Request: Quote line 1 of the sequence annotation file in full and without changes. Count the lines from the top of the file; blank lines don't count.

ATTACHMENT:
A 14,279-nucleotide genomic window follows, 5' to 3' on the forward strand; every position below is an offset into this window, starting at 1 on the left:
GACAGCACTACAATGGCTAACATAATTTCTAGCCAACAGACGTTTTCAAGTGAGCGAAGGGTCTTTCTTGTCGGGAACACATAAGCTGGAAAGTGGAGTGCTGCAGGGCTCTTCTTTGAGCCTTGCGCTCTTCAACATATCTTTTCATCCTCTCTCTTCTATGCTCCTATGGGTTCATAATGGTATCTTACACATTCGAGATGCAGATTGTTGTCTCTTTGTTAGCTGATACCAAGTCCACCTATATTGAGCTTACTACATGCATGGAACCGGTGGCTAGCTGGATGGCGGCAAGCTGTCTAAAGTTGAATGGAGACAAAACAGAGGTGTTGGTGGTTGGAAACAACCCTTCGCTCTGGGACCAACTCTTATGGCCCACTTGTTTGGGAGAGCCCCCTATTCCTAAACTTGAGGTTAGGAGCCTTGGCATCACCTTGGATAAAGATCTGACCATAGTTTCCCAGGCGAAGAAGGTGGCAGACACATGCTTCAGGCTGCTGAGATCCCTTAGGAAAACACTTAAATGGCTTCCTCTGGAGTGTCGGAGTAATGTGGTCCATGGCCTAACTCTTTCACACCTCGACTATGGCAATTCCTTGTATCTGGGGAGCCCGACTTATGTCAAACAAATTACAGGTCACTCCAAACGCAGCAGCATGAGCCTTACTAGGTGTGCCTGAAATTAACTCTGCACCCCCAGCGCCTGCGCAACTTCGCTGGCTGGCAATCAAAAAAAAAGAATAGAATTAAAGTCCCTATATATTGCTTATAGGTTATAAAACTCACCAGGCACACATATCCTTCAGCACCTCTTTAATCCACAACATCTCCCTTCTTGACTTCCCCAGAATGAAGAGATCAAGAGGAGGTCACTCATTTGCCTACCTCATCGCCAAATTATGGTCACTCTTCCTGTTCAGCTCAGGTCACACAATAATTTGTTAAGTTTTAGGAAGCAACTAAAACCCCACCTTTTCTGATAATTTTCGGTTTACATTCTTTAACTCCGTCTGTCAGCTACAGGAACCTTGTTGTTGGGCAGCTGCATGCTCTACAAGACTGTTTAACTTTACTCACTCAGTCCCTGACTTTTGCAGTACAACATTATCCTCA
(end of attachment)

A 14,279-nucleotide genomic window follows, 5' to 3' on the forward strand; every position below is an offset into this window, starting at 1 on the left: